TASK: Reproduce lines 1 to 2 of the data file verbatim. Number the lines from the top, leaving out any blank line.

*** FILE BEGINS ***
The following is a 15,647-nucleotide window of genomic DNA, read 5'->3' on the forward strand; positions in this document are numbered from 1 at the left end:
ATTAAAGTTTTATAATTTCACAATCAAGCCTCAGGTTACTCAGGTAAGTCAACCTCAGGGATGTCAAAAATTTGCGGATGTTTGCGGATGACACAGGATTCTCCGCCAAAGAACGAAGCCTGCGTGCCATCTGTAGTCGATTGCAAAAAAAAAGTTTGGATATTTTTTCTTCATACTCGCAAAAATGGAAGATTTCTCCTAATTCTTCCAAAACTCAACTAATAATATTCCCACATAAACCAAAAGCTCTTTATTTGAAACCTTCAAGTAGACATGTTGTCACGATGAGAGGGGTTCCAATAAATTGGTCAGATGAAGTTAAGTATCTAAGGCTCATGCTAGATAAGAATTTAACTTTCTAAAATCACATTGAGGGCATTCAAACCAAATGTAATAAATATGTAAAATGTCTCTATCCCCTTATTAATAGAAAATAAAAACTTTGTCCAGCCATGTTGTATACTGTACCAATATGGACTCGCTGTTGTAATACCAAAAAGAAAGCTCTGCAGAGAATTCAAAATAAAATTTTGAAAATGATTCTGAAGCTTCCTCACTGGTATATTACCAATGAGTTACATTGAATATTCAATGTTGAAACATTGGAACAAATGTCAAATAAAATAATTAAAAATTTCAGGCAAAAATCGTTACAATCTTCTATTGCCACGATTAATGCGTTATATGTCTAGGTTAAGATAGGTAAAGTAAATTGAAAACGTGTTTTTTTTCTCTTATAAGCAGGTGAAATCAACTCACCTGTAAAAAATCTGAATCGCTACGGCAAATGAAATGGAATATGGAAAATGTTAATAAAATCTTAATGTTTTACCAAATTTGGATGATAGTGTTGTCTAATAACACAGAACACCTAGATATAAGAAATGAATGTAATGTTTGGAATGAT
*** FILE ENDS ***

The following is a 15,647-nucleotide window of genomic DNA, read 5'->3' on the forward strand; positions in this document are numbered from 1 at the left end:
ATTAAAGTTTTATAATTTCACAATCAAGCCTCAGGTTACTCAGGTAAGTCAACCTCAGGGATGTCAAAAATTTGCGGATGTTTGCGGATGACACAGGATTCTCCGCCAAAGAACGAAGCCTGCGTGCCATCTGTAGTCGATTGCAAAAAAAAAGTTTGGATATTTTTTCTTCATACTCGCAAAAATGGAAGATTTCTCCTAATTCTTCCAAAACTCAACTAATAATATTCCCACATAAACCAAAAGCTCTTTATTTGAAACCTTCAAGTAGACATGTTGTCACGATGAGAGGGGTTCCAATAAATTGGTCAGATGAAGTTAAGTATCTAAGGCTCATGCTAGATAAGAATTTAACTTTCTAAAATCACATTGAGGGCATTCAAACCAAATGTAATAAATATGTAAAATGTCTCTATCCCCTTATTAATAGAAAATAAAAACTTTGTCCAGCCATGTTGTATACTGTACCAATATGGACTCGCTGTTGTAATACCAAAAAGAAAGCTCTGCAGAGAATTCAAAATAAAATTTTGAAAATGATTCTGAAGCTTCCTCACTGGTATATTACCAATGAGTTACATTGAATATTCAATGTTGAAACATTGGAACAAATGTCAAATAAAATAATTAAAAATTTCAGGCAAAAATCGTTACAATCTTCTATTGCCACGATTAATGCGTTATATGTCTAGGTTAAGATAGGTAAAGTAAATTGAAAACGTGTTTTTTTTCTCTTATAAGCAGGTGAAATCAACTCACCTGTAAAAAATCTGAATCGCTACGGCAAATGAAATGGAATATGGAAAATGTTAATAAAATCTTAATGTTTTACCAAATTTGGATGATAGTGTTGTCTAATAACACAGAACACCTAGATATAAGAAATGAATGTAATGTTTGGAATGAT